High Rent Has People Asking ‘What Can I Do?’

SACRAMENTO (CBS13) — As California’s population continues to rise, the stress on the housing market continues to grow.

The squeeze is being felt by Californians stuck in a difficult situation.

“It’s absolutely ridiculous,” said Dawn Littman of Rancho Cordova.

Anger, frustration and a lack of hope for thousands of people in the Golden State.

“You wake up at night thinking, ‘What am I going to do if I don’t find a place?’” explained Marie Davis of Elk Grove.

Renters are being hit with sticker shock. Rental rates are increasing at double digit pace, but wages remain stagnant.

“You do, to a degree, feel trapped,” said Davis.

She says she is being forced to move because her rent is now too high and there is no end to the increase in sight.

“This is what you’re going to have to pay,” said Davis, “you don’t have a choice.”

Her options are limited. Finding a place at her price point in a comfortable community isn’t easy.

“It’s just been posted a day ago or a couple of hours ago, it’s rented,” said Davis explaining how quickly homes are getting picked up.

“It sickens me actually. Just the thought of spending so much on a roof,” said Littman.

She is faced with a doubling rent and difficult decisions, like giving up the family car.

“It’s our transportation. I don’t want to have to give that up to move,” said Littman.

“It’s really at a crisis level right now,” said Dean Preston with Tenants Together, which is an organization that pushes for renters rights.

Preston says people in the state are spending more than 30% of their income on rent.

“Money out the door to your landlord leaves less money to pay for healthcare, education, transportation and other costs,” Preston explained.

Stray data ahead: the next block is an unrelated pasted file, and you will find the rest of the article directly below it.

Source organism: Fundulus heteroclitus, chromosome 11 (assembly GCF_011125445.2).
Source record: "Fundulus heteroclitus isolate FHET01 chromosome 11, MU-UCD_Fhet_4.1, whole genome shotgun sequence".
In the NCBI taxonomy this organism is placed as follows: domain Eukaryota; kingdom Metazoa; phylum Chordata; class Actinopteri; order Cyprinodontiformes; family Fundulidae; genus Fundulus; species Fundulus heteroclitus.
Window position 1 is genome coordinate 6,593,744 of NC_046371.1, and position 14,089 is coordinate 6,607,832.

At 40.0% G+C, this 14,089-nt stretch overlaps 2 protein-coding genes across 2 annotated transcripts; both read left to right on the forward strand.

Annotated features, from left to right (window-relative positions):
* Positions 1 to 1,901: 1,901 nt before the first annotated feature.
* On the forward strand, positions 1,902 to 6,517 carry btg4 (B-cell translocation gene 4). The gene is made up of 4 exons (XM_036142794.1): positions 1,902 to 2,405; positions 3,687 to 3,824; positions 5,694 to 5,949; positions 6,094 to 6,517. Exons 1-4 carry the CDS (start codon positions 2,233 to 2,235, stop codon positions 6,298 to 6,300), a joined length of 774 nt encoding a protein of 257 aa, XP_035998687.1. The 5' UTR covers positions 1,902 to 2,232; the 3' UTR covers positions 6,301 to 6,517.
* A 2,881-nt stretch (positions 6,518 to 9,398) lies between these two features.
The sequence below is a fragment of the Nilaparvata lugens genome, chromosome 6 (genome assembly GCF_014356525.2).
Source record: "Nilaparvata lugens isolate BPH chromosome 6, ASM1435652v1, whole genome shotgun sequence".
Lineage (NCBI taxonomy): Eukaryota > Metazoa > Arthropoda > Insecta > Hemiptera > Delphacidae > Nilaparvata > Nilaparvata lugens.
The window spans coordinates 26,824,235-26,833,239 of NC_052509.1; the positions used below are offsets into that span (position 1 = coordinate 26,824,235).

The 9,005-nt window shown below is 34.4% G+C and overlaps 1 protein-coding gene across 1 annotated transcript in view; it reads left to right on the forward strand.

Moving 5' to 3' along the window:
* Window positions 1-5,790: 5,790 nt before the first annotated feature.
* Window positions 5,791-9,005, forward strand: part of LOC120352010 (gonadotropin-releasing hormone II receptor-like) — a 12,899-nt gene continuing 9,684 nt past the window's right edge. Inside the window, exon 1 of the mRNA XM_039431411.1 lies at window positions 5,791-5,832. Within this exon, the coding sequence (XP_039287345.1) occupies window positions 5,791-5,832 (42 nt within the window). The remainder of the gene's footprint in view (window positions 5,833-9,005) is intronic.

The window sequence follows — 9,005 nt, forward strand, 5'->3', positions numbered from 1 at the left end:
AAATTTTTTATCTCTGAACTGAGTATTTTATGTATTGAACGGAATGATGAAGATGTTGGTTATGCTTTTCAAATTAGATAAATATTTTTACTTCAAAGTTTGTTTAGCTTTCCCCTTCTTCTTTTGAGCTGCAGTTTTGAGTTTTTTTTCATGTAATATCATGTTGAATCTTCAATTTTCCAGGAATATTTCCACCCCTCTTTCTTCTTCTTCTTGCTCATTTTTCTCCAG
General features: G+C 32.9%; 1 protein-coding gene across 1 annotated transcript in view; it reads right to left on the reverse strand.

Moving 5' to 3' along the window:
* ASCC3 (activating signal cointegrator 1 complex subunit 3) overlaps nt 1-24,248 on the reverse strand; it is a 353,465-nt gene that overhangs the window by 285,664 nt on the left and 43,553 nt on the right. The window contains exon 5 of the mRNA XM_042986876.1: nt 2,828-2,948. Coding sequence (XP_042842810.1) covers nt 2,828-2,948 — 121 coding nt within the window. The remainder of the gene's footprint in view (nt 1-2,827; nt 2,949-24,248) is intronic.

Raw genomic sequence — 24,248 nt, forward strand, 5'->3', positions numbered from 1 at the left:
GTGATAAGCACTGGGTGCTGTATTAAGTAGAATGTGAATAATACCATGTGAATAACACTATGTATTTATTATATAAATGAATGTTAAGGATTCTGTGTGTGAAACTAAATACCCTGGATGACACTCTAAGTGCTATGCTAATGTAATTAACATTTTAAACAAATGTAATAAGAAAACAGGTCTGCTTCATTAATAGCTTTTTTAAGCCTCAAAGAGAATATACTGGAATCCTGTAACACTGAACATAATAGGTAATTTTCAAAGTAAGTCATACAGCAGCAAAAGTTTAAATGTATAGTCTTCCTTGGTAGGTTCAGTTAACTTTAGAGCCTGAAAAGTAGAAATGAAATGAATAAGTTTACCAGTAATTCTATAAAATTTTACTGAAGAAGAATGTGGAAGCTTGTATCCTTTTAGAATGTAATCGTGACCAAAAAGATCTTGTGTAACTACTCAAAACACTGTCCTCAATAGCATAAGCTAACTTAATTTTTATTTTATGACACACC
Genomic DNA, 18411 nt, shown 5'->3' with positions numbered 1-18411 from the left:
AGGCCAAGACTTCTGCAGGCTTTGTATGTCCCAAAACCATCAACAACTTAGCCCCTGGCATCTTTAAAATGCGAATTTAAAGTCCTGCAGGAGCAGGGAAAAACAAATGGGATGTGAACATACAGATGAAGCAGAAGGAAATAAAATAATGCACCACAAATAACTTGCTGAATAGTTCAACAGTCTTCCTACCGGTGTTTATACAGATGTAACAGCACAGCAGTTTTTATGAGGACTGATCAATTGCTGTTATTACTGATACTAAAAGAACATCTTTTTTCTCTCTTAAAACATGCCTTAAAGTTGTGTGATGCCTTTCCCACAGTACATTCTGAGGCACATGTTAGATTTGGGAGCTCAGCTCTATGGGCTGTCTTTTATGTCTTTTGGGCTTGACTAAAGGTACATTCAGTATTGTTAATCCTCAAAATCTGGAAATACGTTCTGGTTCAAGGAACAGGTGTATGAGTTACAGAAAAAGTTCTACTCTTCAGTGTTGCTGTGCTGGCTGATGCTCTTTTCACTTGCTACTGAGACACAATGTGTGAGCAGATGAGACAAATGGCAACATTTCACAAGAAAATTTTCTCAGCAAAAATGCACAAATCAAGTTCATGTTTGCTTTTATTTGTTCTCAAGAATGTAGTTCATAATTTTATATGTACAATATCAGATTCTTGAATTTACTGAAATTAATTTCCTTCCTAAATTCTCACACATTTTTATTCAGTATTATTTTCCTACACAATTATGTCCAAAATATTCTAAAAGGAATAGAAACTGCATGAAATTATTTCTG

He says thousands of people are being forced out of once affordable communities.

When it comes to rent prices, they have shot up.
Sacramento had the fastest growing average rent in the country in 2016 with an average rent increase of nearly 36% in the last decade.

“It’s spiraling out of control,” said Preston.

Preston says rent control, which would limit the amount landlords can increase rates, is a doable solution.

More than a dozen cities either have rent control or have it pending. Sacramento has a grassroots effort pushing for rent control.

“I think it’s opened up a very interesting and important conversation and we’ll take the next year to have that conversation,” said Assemblymember Richard Bloom (D- Santa Monica).

Bloom is pushing for rent control as temporary relief for the housing problems.

“The impact of the housing shortage is here and now,” Bloom told CBS13.

But groups like the California Association of Realtors say rent control legislation could only make the housing problems worse.

“We are against any barrier that creates an inhibitor for a builder to potentially come and build,” said Franco Garcia, the President of Sacramento’s Association of Realtors.

He says rent and housing prices will level out when the supply nears demand.

“We are very low on inventory here in Sacramento.”

According to the California Department of Housing and Community Development, there is a shortage of about 1.5 million homes and there aren’t enough being built.